Strategies for stopping diabesity
There are many strategies for preventing diabesity. The most important one is eating high-quality SANE foods. The second most important is performing SANE exercises.
Prevent diabesity with the SANE diet
Prevent Diabesity with the SANE Diet is simple. There are no calorie counts or complicated menus to remember. All you need to do is concentrate on eating whole foods, meaning cut way back on your consumption of ultra-processed foods and refined carbs and sugars.
But don’t worry about missing those foods. You’ll be so full of SANE foods, you won’t have room for inSANE ones.
There are 4 SANE food groups. Try to eat the first three together at every main meal, as they have been scientifically proven to fill you up fast and keep you full longer, switch on your fat-burning hormones, and lower setpoint weight.
Here are the SANE food groups.
10+ servings per day
Great choices include:
- Romaine Lettuce
3-5 servings per day, 30-55 grams per meal
Delicious choices include:
- Egg Whites
- Grass-Fed Beef
- Nonfat Greek Yogurt
3-6 servings per day
Great choices include:
- Chia Seeds
- Flax Seeds
0-3 servings per day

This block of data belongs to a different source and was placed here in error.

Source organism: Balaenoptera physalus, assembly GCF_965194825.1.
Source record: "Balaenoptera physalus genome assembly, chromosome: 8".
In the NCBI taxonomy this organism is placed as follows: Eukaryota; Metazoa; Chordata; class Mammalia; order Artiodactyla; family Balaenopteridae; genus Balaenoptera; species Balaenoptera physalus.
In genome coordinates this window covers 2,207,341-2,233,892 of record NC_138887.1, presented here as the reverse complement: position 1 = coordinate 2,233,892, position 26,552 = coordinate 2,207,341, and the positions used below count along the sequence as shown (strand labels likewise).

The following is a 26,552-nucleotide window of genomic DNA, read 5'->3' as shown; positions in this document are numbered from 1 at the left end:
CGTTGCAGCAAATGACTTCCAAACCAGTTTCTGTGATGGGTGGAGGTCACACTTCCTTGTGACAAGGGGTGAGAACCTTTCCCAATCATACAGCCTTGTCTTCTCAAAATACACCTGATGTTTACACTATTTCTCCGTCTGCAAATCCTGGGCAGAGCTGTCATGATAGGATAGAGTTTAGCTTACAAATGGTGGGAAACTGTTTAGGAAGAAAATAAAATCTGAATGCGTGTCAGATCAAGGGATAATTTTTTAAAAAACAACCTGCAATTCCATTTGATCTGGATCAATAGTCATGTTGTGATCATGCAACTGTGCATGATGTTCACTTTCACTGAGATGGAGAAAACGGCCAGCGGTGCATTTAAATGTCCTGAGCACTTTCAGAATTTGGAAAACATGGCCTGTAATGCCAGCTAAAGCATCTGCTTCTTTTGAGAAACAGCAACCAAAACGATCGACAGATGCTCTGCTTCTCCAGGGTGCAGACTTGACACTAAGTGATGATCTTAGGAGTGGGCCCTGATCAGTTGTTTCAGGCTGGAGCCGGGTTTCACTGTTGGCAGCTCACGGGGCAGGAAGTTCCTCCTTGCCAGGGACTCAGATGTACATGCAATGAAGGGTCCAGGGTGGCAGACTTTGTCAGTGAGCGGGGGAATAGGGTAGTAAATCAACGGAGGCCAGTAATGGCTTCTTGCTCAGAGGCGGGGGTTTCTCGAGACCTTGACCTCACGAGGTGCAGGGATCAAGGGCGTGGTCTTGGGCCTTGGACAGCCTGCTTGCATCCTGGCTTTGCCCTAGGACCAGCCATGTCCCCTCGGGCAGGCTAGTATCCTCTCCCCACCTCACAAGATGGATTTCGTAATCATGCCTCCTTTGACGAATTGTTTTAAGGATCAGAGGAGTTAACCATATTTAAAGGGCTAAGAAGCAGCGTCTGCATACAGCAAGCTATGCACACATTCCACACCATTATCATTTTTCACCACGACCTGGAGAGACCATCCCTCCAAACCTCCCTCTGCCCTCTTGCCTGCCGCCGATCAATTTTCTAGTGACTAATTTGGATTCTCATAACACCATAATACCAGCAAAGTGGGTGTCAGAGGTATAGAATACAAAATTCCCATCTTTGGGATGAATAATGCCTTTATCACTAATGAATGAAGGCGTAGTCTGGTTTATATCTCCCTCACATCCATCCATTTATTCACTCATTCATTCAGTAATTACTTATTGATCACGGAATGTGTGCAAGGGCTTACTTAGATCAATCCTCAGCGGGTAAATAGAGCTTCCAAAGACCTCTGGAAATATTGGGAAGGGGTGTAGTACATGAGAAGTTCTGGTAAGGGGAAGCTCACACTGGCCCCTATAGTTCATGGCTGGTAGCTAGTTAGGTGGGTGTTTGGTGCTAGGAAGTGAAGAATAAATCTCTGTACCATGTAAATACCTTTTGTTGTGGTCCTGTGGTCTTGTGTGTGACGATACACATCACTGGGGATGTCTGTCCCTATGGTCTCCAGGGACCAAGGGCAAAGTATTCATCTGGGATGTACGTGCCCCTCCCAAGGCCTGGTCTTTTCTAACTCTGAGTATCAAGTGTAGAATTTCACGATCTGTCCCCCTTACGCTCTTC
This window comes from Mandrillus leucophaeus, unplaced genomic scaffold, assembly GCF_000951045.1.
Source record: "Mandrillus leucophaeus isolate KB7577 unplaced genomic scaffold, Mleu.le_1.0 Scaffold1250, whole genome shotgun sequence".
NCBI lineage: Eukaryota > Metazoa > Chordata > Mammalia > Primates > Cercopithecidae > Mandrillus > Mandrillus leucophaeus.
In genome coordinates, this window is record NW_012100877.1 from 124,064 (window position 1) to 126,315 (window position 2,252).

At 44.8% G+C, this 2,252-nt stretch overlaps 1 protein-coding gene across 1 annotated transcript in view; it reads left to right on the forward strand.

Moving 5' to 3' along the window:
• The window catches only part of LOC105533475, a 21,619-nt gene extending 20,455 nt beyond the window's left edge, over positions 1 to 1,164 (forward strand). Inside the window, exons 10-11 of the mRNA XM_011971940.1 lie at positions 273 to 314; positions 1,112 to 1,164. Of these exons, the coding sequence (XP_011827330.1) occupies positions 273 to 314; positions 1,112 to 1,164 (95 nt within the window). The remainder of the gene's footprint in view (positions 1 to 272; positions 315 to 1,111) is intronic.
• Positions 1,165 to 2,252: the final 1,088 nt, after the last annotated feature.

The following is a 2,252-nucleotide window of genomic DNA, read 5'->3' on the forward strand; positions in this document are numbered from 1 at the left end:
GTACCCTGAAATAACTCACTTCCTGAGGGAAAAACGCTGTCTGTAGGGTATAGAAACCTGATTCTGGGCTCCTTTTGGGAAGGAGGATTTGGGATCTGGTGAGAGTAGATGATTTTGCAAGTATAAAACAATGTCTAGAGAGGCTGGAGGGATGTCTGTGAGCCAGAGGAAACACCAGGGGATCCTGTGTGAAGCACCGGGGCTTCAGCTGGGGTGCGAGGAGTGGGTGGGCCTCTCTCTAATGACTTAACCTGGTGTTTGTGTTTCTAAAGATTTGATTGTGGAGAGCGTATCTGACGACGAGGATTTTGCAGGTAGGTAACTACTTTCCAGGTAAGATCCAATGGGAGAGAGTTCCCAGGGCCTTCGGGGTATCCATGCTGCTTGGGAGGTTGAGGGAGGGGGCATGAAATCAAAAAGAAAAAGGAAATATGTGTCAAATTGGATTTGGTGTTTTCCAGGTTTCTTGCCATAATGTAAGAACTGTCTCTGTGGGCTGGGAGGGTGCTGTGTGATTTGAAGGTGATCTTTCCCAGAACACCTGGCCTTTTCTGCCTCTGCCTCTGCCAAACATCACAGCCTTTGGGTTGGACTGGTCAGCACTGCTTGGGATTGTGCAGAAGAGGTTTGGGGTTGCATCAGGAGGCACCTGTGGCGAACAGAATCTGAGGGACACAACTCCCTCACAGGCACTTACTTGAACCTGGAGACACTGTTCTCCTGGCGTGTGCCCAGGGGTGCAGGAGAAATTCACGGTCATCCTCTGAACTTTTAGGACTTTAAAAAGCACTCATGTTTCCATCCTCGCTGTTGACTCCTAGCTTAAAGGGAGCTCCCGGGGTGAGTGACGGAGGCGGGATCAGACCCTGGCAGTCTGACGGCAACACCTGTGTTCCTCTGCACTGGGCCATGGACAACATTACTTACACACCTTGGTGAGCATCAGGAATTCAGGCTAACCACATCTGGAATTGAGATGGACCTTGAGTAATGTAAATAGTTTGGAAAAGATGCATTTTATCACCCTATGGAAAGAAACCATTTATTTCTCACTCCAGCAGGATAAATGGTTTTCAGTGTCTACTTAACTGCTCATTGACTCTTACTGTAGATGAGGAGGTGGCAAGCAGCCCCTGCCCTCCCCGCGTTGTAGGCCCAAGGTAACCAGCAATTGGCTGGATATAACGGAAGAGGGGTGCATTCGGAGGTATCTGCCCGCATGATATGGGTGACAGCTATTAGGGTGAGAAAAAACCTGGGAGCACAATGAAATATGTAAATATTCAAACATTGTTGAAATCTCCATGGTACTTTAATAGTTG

Tasty choices include:
- Goji Berries
Prevent diabesity with SANE Exercise
Exercising more is also not the way to burn fat, lose weight long-term, lower your setpoint weight, or prevent diabesity.
Intense, planned exercise workouts are based on the false calorie-deficit theory. It’s not that these exercise programs are necessarily bad. If you are training for a marathon, you’ll want to run a lot. If you’re training for the Ironman or ironwoman contest, you’ll want to train hard. These exercises will help you prepare. But they will not lower your setpoint weight.
That’s because any sustained exercise that increases your heart rate also triggers a release of the stress hormone cortisol, which also triggers a release of the fat-storage hormone insulin. This can raise your setpoint weight.
But that doesn’t mean you should give up exercise.
There are two types of exercise that will not trigger a release of cortisol or insulin — eccentric exercise and restorative exercise.